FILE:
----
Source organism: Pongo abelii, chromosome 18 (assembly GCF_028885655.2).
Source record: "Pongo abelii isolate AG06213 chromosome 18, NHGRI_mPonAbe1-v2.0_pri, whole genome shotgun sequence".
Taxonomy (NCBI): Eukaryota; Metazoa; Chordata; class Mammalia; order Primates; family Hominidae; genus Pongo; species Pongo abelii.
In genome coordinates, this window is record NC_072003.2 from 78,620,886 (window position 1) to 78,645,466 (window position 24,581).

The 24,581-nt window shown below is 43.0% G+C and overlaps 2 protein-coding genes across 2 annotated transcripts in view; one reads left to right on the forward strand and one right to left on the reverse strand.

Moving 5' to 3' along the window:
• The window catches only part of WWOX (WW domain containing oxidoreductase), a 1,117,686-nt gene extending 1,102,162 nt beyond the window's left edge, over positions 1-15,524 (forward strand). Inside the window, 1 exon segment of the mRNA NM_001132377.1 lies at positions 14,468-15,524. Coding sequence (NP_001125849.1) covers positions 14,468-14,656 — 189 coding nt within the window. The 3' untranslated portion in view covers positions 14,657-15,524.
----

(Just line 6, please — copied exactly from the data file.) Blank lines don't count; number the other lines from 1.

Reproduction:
Moving 5' to 3' along the window: